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The Hot Air in John Kerry’s Disappointing Climate Change Op Ed

John Kerry’s heart might be in the right place when it comes to combating global warming, but not his head.

John Kerry, former U.S. Secretary of State, speaks during the Global Climate Action Summit in San Francisco, California, U.S., on Friday, Sept. 14, 2018. The Global Climate Action Summit brings together industry and political leaders working on improving the conditions and concerns facing climate in the world today. Photographer: David Paul Morris/Bloomberg© 2018 Bloomberg Finance LP

This week Kerry wrote a New York Times op ed on climate change, which I found to be exceedingly disappointing. To my mind, Kerry’s op ed did little more than relate dire descriptions of unmet expectations from the Paris climate agreement, a global environment in steady decline, and President Trump’s policy to increase the rate of green house gas emissions.

Descriptions are fine. However, what is tragically missing from Kerry’s op ed is advocacy for a sensible global price for carbon. That, I would argue, is where his head needs to be.

There is some history worth recalling here. Kerry headed the U.S. delegation to negotiate the Paris agreement. Shortly after Barack Obama was elected president, Kerry engaged in a dialogue about carbon pricing with James Hansen, who it is fair to say is the best known climate scientist on the planet. In a one hour exchange, Hansen forcefully argued for incorporating carbon fees into climate change agreements, stating that such agreements would lack teeth without them.  Kerry might have listened, but he rejected the idea.

James Hansen sits for a portrait in his home in New York on April 12, 2018. NASA’s top climate scientist in 1988, Hansen warned the world on a record hot June day 30 years ago that global warming was here and worsening. In a scientific study that came out a couple months later, he even forecast how warm it would get, depending on emissions of heat-trapping gases. (AP Photo/Marshall Ritzel)ASSOCIATED PRESS

In the end the Paris agreement contained no provision pertaining to instituting a global price for carbon. At the time, Hansen used the terms “fraud” and “fake” to describe the final accords, saying that without a carbon fee, the world would not live up to the fossil fuel goals articulated in the Paris agreement.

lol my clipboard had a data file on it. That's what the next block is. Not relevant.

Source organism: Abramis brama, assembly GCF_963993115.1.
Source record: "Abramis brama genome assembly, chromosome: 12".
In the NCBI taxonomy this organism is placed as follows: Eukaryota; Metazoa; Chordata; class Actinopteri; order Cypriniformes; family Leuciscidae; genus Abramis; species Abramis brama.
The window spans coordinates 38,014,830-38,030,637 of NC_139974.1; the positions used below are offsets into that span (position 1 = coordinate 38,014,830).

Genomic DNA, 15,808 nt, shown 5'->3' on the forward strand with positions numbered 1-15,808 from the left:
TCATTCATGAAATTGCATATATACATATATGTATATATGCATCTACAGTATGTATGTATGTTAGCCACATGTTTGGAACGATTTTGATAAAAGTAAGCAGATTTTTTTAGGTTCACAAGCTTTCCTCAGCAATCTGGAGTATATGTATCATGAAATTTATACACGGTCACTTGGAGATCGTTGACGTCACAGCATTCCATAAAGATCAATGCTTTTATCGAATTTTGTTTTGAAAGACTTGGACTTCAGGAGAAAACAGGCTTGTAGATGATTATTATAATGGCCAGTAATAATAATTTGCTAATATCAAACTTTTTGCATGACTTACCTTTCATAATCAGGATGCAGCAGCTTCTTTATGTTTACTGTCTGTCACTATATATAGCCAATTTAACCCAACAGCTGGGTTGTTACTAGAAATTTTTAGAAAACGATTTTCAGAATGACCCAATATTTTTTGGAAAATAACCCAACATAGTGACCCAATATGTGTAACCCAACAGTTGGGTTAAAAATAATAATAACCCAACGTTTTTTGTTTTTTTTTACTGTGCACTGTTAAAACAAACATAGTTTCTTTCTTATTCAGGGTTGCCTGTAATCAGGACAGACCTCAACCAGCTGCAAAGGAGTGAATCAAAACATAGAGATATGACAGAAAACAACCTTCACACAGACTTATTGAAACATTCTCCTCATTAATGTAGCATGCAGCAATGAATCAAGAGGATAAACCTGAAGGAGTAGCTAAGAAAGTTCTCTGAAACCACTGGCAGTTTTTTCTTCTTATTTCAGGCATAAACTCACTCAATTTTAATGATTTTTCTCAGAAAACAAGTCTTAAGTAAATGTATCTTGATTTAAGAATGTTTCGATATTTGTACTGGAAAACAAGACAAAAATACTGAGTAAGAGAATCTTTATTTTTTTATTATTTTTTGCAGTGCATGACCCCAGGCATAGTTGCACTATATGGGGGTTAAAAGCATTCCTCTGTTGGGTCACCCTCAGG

In contrast, an ebullient Kerry stated his view that with all due respect to Hansen, transparency and disclosure would be sufficient for countries to live up to their Paris agreement commitments. Kerry went on to say that he believed Americans would not accept their country backtracking on their country’s commitment to the agreement. He added say that he did not believe it possible for an American president to be elected unless he or she understood climate change and was committed to the kind of policy spelled out in the Paris agreement. Moreover, he said, even were a Republican to be elected president, American public opinion would prevent U.S. backtracking on these commitments.

Well, in retrospect, Hansen was right and Kerry was wrong. Indeed,  those who care to review Hansen’s past writings will discover that he has been prescient when it comes to the big picture issues. Hansen should have a lot of credibility. However, as he has noted, politicians do not behave rationally, which comes as no surprise to behavioral economists.

Here we are three years after Paris, with an international climate change conference taking place in Katowice, Poland, whose delegates are bemoaning the failure of signatories to live up to the Paris agreement, along with other issues highlighted by Kerry in his op ed.

The world does need to price carbon and other greenhouse gases. In 2015, Hansen suggested a fee of $15 a metric ton that would increase by $10 a year. That compares to a plan put forward about two years ago by a group of Republican dignitaries, namely George P. Shultz, James Baker and Henry Paulson. Under their plan, the fee would initially be $36 per metric ton, which would give rise to an increase of about 36 cents per gallon of gasoline and an increase in retail electricity rates between 5% and 10%. The fee would be increased annually by 2% and the rate of inflation.

Nobody I know claims that a carbon fee is a panacea that will solve global warming with nothing else required. Rather it is a necessary condition to induce people around the world to reduce their fossil fuel consumption and invest in innovative cleaner alternatives.

It is time for proponents of climate change policy like John Kerry to accept climate scientist James Hansen’s position about a carbon fee, and forcefully support it.  Otherwise their words about climate change will do nothing except create more hot air.

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